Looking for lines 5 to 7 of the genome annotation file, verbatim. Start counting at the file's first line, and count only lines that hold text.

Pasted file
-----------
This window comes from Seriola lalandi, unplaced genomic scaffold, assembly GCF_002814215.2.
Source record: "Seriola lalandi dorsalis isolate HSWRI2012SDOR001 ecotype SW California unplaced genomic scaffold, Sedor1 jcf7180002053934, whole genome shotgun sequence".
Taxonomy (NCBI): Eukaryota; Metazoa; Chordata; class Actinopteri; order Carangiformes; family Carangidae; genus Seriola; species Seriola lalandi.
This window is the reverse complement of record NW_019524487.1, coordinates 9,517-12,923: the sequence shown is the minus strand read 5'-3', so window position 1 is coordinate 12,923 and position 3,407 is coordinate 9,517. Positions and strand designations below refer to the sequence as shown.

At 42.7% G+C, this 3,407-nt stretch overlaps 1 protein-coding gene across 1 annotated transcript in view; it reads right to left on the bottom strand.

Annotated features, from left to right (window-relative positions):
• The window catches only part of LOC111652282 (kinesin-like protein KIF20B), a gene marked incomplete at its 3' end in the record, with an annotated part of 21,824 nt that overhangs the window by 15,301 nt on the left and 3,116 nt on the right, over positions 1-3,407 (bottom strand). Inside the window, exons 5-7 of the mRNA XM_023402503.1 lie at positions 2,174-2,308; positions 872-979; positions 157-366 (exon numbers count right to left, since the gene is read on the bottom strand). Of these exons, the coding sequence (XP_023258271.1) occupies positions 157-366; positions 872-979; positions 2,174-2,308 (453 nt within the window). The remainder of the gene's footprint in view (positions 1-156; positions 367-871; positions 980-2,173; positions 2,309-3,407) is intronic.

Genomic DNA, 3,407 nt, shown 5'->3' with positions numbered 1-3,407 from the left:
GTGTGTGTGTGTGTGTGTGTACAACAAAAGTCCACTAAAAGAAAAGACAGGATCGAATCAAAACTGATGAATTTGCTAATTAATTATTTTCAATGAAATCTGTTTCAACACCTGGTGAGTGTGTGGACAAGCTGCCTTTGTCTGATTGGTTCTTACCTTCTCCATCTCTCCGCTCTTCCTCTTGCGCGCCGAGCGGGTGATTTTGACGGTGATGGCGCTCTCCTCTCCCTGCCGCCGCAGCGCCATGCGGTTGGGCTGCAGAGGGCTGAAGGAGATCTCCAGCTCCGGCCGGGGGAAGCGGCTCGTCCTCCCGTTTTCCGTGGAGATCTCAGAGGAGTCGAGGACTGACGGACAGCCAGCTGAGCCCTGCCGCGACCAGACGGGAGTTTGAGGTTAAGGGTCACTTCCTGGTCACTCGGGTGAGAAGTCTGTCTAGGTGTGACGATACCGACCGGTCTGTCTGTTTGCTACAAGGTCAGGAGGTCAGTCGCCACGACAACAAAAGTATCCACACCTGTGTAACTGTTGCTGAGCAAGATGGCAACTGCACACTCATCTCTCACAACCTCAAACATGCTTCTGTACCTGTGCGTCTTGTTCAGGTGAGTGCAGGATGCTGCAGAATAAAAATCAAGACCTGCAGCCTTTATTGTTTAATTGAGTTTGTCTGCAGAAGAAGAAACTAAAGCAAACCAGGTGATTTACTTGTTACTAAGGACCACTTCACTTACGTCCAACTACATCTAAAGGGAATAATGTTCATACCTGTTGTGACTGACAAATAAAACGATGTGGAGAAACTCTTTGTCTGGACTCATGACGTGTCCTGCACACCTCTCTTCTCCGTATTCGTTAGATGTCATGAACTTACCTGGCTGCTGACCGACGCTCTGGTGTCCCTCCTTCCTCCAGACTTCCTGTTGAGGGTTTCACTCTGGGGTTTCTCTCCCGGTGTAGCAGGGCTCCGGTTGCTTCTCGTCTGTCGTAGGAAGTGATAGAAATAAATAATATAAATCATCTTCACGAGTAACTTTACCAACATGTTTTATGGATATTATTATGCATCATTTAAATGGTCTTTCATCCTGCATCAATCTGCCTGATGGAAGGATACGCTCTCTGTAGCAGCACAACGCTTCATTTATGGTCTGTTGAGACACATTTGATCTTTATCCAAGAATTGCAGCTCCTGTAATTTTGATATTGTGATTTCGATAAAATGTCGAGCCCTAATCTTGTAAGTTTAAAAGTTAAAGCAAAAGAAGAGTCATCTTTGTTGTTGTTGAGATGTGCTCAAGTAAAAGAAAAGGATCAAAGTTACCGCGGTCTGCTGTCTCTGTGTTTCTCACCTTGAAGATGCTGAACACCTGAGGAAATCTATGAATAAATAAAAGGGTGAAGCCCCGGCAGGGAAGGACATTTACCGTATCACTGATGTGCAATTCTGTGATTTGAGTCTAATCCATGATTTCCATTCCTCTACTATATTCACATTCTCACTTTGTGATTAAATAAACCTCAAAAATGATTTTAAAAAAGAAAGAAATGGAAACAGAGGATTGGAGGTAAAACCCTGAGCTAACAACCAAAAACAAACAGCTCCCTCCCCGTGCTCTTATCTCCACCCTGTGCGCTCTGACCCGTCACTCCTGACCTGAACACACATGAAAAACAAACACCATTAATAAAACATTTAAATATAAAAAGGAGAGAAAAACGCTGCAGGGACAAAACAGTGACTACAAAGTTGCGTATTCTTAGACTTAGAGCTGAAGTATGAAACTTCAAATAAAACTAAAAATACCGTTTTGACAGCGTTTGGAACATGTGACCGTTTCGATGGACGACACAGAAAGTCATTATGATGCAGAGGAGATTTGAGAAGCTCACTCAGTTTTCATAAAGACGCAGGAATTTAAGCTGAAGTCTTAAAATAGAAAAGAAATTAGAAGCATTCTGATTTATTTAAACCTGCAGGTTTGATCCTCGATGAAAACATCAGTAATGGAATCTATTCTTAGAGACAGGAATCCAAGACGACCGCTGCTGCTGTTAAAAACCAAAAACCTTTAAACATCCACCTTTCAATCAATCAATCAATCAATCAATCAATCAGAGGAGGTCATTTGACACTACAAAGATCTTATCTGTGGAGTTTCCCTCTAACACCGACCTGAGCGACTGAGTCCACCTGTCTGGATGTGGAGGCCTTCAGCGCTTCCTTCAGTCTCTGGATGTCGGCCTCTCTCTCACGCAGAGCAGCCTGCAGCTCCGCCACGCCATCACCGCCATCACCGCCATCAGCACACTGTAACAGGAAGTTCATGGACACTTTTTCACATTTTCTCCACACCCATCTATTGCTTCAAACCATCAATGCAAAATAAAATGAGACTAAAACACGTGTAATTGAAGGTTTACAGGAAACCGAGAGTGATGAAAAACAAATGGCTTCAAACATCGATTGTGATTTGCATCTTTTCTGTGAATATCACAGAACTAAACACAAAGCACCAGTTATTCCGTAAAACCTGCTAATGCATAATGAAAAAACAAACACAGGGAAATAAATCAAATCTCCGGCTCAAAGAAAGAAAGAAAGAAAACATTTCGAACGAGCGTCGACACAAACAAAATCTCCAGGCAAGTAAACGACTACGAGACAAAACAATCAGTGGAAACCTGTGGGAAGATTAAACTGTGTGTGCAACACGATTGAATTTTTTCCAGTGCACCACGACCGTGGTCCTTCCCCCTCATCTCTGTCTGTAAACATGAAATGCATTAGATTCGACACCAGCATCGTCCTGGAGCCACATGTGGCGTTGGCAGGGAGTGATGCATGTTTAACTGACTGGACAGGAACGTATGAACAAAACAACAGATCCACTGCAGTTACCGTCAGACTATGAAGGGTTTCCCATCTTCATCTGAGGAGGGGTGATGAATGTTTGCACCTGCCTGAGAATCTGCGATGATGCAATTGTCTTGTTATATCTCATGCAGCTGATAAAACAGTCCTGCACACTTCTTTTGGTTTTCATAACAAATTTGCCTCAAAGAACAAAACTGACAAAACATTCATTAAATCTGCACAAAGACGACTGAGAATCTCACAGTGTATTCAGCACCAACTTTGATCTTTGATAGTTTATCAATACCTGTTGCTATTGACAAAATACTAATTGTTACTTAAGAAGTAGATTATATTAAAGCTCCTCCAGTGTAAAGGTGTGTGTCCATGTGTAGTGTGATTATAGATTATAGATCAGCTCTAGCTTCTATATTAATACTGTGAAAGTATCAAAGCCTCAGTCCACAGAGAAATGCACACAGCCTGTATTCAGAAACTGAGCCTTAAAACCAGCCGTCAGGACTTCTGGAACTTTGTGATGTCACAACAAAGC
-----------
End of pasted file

At 42.7% G+C, this 3,407-nt stretch overlaps 1 protein-coding gene across 1 annotated transcript in view; it reads right to left on the bottom strand.

Annotated features, from left to right (window-relative positions):
• The window catches only part of LOC111652282 (kinesin-like protein KIF20B), a gene marked incomplete at its 3' end in the record, with an annotated part of 21,824 nt that overhangs the window by 15,301 nt on the left and 3,116 nt on the right, over positions 1-3,407 (bottom strand). Inside the window, exons 5-7 of the mRNA XM_023402503.1 lie at positions 2,174-2,308; positions 872-979; positions 157-366 (exon numbers count right to left, since the gene is read on the bottom strand). Of these exons, the coding sequence (XP_023258271.1) occupies positions 157-366; positions 872-979; positions 2,174-2,308 (453 nt within the window). The remainder of the gene's footprint in view (positions 1-156; positions 367-871; positions 980-2,173; positions 2,309-3,407) is intronic.